Recently, the public has taken a renewed interest in the meat industry and how it affects the environment. This has led to many movements and changes in approach to how the industry operates. Some vie for more extreme measures, such as eliminating meat consumption altogether. Others are milder, led by the belief that changes can be made without major disruptions.
Water is a resource often overlooked, as most don’t feel threatened by potential shortages. However, it is a limited resource: particularly noticeable in the meat industry where so much of it is used each day. For example, it takes around 15,400 litres of water per kilogram of edible meat produced. Pork is close to 6,000 litres/kg, and chicken requires nearly 4,300/kg. In comparison, vegetables use only about 300 litres/kg, and fruits require around 1,000 litres/kg.
Cattle produce methane in large quantities. Methane is a greenhouse gas that contributes greatly to global warming. Its immediate effects on the air quality are already noticeable, particularly in areas where cattle farms operate in an industrial capacity. Methane production can be reduced in part by moving to different types of meat. For example, cows release 16 kg of c02 per kg of meat, while sheep release about 13 kg of c02 per kg.
Producing meat requires quite a bit of land, as animals need to graze and swaths of land must be given time to recover in between grazing periods. This forces farms to expand, reducing our forests as more and more land is used for grazing. On average, meat makes up only 18% of our overall calorie intake, while 85% of all farmland is used for meat. This is a wasteful way to approach meat production.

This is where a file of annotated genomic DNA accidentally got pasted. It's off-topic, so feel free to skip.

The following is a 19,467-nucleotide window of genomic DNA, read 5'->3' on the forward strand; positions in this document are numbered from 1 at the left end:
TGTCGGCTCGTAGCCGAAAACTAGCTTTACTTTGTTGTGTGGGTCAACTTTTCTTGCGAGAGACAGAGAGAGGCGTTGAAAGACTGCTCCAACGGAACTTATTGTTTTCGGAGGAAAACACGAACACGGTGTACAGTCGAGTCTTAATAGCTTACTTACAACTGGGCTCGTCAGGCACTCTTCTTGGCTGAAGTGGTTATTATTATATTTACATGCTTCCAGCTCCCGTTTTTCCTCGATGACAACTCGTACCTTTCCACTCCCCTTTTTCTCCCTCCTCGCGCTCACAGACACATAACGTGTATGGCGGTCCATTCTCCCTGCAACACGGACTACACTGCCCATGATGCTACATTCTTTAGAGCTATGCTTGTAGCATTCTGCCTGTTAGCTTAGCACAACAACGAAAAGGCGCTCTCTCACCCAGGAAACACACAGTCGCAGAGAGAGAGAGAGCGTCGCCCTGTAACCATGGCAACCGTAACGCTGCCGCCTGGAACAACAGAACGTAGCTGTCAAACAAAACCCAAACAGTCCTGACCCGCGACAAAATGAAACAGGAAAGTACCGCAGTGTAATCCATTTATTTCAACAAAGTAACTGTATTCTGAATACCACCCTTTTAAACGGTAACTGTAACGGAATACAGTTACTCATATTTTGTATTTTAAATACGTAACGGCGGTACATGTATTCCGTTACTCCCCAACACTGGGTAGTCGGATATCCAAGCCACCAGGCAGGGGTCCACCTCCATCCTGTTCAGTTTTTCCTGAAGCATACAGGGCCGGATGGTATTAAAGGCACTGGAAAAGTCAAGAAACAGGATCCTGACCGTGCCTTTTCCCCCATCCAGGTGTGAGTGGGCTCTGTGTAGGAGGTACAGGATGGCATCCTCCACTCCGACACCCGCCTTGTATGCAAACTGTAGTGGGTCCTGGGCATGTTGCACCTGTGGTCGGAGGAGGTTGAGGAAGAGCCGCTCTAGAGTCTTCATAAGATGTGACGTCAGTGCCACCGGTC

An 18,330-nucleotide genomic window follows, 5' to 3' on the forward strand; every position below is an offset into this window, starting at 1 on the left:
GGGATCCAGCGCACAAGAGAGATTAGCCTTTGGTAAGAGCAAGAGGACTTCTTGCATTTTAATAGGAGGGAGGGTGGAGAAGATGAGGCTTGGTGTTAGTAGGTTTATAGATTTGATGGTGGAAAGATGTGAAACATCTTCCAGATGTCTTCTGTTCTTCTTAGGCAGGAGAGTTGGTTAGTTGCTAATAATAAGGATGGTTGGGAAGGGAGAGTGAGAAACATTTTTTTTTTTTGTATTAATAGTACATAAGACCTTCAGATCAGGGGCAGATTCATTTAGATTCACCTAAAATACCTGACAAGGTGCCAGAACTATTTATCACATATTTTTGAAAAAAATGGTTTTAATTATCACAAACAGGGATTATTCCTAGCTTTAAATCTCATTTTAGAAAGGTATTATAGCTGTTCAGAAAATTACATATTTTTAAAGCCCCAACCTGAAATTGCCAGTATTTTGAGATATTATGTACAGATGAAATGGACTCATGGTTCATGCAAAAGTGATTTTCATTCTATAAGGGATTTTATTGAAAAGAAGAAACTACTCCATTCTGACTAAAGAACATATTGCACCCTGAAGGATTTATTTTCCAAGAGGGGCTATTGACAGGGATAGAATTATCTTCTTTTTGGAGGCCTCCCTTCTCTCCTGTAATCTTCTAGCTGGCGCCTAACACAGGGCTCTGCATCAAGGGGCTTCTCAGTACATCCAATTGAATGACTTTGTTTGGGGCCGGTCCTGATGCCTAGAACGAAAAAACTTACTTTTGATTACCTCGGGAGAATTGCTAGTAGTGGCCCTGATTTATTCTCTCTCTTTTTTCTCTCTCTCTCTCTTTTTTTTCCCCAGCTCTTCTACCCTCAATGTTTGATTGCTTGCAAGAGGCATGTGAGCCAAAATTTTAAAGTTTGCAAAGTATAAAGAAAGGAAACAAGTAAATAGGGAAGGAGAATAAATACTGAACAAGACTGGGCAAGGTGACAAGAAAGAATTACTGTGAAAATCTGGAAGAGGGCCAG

Similar types of problems arise with off-farm meat production. Freshwater farming of fish produces methane at a surprisingly high level that rivals those of cattle production. Currently, farms are the source of nearly all methane emissions from Europe and Asia.
Taking into account even the most eco-friendly farms, we must still compare them to the production of vegetables and cereals. It seems that even the most inefficient farms produce vegetables in more eco-friendly ways than the best of those who produce meat. Environmental impact isn’t the only metric to take into account here, but it’s a crucial one.
Meat consumption will only rise in the future, worsening the numbers mentioned in our report. The global meat industry is thriving, lifting portions of the world in China, India, and Africa out of poverty. It won’t be easy to ask these populations to simply strip meat from their cultures. We must work to find more nuanced solutions to improve upon the industry, rather than try and put a stop to it.